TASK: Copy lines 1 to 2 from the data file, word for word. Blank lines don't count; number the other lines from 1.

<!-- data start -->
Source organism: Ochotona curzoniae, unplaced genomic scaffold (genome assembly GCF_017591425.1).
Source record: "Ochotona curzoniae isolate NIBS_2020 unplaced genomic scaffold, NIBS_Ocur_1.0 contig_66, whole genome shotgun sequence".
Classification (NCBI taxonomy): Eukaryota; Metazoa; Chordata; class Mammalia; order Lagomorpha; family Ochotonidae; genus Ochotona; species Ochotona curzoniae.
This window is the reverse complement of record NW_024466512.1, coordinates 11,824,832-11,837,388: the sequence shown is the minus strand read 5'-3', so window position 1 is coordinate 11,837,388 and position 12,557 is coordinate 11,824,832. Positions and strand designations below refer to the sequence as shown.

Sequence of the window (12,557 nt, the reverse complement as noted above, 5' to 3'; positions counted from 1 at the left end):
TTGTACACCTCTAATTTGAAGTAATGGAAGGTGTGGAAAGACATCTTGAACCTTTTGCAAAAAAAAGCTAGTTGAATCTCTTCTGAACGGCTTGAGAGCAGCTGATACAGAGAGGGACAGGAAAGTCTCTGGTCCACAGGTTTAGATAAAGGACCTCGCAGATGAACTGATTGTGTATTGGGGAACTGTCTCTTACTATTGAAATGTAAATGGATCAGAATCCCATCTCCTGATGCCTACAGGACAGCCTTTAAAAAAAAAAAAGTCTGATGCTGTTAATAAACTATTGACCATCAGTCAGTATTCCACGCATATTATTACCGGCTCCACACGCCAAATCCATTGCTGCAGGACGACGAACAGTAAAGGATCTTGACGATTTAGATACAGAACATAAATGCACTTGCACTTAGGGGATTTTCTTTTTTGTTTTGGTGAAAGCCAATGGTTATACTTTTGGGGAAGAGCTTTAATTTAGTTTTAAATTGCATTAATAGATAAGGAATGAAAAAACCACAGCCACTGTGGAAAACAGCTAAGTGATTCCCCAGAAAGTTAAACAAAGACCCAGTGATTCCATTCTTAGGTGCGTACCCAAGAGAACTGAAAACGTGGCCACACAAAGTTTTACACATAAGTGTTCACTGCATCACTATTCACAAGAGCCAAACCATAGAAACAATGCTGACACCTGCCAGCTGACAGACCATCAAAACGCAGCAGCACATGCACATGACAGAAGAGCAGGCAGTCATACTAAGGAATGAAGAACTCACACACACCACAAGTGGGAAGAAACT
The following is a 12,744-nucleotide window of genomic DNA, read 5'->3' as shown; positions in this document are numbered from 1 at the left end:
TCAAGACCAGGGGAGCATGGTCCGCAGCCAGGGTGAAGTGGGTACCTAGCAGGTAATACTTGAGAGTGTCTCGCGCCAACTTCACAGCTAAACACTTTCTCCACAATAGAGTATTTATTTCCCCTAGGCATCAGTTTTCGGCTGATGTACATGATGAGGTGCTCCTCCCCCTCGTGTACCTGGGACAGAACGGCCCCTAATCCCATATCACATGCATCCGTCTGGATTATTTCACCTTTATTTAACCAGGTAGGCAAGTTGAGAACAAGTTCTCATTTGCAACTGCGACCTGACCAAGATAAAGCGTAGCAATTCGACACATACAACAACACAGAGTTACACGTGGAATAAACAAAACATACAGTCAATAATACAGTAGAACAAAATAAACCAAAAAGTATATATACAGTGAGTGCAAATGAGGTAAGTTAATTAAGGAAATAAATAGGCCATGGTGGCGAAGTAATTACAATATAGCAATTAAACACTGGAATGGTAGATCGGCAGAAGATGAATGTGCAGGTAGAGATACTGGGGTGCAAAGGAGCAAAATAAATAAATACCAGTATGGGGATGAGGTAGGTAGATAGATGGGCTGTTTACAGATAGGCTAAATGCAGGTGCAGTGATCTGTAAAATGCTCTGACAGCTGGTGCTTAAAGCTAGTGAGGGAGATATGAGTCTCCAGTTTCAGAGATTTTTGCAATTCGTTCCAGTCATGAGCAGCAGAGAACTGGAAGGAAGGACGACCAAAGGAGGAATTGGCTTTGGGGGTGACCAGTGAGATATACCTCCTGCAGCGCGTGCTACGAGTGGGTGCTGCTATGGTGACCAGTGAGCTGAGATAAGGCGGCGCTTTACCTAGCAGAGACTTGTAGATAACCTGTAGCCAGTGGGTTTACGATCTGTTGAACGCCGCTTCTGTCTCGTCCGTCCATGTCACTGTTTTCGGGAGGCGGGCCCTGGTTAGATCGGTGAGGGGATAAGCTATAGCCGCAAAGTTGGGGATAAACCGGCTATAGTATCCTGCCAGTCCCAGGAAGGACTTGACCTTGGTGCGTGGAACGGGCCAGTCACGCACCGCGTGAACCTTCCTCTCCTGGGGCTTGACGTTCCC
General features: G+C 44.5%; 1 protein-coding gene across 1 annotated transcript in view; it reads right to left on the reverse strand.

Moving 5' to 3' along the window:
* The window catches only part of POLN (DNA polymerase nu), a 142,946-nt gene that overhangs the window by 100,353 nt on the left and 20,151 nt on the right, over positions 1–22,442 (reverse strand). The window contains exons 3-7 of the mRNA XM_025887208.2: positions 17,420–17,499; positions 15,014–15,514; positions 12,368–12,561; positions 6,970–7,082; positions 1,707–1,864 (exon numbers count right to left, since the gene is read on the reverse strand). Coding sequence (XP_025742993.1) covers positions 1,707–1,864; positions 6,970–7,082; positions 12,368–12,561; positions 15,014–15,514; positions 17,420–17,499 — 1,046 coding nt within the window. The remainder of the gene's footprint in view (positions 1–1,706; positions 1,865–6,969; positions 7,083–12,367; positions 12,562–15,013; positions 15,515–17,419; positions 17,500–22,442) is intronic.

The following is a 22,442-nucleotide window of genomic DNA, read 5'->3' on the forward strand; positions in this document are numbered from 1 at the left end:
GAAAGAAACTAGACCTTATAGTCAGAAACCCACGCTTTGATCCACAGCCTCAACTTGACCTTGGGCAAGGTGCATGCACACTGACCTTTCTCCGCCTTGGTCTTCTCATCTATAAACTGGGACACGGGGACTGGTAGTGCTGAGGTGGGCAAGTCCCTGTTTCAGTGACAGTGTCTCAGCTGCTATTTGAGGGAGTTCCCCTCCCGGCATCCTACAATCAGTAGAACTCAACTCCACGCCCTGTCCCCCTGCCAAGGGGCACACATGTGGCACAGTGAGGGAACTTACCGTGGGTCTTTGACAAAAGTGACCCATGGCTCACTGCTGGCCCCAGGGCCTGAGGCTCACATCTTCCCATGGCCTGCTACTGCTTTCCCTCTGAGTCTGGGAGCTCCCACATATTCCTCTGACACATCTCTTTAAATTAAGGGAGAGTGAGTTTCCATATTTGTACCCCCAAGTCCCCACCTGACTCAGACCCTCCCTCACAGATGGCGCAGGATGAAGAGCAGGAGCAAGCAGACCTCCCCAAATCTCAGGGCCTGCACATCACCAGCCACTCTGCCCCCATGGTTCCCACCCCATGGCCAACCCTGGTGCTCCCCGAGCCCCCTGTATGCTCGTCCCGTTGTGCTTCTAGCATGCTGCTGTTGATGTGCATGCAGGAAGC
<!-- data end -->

Source organism: Ochotona curzoniae, unplaced genomic scaffold (genome assembly GCF_017591425.1).
Source record: "Ochotona curzoniae isolate NIBS_2020 unplaced genomic scaffold, NIBS_Ocur_1.0 contig_66, whole genome shotgun sequence".